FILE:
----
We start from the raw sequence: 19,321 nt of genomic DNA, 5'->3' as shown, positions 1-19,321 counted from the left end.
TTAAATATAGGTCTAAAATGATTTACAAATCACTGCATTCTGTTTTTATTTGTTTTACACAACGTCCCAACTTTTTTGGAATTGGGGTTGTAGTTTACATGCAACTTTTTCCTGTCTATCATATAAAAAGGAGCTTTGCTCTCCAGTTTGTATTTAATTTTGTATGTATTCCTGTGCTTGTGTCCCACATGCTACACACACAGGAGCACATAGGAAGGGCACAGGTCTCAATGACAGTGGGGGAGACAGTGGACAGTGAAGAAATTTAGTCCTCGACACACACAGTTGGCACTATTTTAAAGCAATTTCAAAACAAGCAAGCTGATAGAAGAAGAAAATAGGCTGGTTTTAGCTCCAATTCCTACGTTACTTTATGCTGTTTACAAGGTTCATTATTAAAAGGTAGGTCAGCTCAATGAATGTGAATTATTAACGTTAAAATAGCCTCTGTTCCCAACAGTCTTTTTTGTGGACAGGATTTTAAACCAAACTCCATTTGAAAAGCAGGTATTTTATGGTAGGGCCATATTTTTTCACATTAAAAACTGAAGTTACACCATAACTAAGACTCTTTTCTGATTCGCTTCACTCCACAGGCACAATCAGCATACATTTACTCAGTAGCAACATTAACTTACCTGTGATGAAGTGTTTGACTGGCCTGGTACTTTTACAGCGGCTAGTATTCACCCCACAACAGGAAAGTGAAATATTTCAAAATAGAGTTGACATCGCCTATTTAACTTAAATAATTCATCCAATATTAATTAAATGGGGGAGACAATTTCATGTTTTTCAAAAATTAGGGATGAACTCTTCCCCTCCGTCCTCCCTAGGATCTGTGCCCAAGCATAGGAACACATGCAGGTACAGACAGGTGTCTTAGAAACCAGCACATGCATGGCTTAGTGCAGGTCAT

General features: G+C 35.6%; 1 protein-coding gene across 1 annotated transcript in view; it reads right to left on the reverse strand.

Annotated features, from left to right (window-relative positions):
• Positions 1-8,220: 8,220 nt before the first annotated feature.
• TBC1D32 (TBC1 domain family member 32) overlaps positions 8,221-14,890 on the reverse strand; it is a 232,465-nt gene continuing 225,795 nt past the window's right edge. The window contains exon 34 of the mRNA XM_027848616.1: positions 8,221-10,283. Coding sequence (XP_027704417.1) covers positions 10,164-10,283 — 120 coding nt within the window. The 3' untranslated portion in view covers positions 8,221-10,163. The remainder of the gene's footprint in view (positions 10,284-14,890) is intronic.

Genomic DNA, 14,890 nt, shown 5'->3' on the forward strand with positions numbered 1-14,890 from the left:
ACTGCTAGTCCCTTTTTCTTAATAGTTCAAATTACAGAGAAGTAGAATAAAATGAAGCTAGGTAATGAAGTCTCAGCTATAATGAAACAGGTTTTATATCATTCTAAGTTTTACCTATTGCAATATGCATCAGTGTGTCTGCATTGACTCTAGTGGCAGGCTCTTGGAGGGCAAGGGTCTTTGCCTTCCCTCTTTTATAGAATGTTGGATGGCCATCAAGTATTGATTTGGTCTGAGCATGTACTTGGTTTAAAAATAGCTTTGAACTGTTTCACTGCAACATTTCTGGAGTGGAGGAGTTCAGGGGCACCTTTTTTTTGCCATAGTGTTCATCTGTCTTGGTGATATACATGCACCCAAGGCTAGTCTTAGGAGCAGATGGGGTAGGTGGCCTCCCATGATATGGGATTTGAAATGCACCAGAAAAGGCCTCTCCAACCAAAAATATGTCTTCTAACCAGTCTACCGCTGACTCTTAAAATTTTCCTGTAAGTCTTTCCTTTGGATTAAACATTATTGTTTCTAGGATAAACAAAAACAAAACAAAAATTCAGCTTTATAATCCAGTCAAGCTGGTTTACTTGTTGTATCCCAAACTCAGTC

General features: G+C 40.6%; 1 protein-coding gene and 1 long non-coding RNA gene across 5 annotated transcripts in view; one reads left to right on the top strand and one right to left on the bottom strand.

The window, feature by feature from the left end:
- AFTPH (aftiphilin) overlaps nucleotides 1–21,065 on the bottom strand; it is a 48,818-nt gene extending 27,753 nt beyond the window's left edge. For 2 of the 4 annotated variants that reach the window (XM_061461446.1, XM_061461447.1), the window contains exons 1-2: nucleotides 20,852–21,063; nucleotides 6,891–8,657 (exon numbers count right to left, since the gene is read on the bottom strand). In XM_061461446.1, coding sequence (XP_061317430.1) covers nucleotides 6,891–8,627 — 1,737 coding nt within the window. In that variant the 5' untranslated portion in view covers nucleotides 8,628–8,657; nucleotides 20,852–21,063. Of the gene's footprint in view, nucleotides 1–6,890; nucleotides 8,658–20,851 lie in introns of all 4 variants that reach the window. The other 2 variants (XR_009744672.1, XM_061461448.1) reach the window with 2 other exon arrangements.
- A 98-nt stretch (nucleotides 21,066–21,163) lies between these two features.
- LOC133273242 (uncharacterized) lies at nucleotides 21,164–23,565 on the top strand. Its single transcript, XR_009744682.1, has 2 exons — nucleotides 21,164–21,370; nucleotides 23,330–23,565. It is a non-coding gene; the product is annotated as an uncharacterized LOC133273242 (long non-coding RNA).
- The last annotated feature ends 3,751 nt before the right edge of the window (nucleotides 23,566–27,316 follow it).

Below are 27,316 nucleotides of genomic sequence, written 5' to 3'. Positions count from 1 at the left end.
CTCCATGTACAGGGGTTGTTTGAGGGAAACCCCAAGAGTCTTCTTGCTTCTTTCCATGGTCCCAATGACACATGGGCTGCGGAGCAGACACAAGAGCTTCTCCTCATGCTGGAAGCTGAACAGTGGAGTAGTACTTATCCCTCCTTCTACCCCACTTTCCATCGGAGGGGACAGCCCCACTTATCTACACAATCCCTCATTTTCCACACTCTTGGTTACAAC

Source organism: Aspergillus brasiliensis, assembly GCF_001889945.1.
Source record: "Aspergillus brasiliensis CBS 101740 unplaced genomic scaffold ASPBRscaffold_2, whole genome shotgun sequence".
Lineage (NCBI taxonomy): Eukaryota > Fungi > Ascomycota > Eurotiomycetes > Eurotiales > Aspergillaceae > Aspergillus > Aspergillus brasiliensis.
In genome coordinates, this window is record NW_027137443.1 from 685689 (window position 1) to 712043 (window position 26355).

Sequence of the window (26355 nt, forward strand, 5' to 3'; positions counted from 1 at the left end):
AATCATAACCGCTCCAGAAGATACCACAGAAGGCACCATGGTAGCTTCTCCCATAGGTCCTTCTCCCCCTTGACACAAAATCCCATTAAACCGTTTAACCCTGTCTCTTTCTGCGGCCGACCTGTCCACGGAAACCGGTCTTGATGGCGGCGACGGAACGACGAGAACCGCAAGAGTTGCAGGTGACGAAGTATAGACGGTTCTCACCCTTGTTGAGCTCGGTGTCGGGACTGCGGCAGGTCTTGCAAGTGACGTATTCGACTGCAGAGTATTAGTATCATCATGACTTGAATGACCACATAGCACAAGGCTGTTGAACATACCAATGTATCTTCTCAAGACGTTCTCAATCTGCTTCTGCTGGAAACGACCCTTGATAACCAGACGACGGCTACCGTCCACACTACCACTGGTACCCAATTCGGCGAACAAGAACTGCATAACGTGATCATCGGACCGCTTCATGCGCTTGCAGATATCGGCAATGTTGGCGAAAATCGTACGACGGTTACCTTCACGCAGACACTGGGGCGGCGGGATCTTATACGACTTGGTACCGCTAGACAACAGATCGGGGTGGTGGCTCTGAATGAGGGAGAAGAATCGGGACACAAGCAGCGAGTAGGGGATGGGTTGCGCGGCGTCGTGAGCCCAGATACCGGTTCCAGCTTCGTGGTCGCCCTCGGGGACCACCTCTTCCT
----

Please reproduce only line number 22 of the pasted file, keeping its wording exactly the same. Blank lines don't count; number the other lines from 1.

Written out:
AATCATAACCGCTCCAGAAGATACCACAGAAGGCACCATGGTAGCTTCTCCCATAGGTCCTTCTCCCCCTTGACACAAAATCCCATTAAACCGTTTAACCCTGTCTCTTTCTGCGGCCGACCTGTCCACGGAAACCGGTCTTGATGGCGGCGACGGAACGACGAGAACCGCAAGAGTTGCAGGTGACGAAGTATAGACGGTTCTCACCCTTGTTGAGCTCGGTGTCGGGACTGCGGCAGGTCTTGCAAGTGACGTATTCGACTGCAGAGTATTAGTATCATCATGACTTGAATGACCACATAGCACAAGGCTGTTGAACATACCAATGTATCTTCTCAAGACGTTCTCAATCTGCTTCTGCTGGAAACGACCCTTGATAACCAGACGACGGCTACCGTCCACACTACCACTGGTACCCAATTCGGCGAACAAGAACTGCATAACGTGATCATCGGACCGCTTCATGCGCTTGCAGATATCGGCAATGTTGGCGAAAATCGTACGACGGTTACCTTCACGCAGACACTGGGGCGGCGGGATCTTATACGACTTGGTACCGCTAGACAACAGATCGGGGTGGTGGCTCTGAATGAGGGAGAAGAATCGGGACACAAGCAGCGAGTAGGGGATGGGTTGCGCGGCGTCGTGAGCCCAGATACCGGTTCCAGCTTCGTGGTCGCCCTCGGGGACCACCTCTTCCT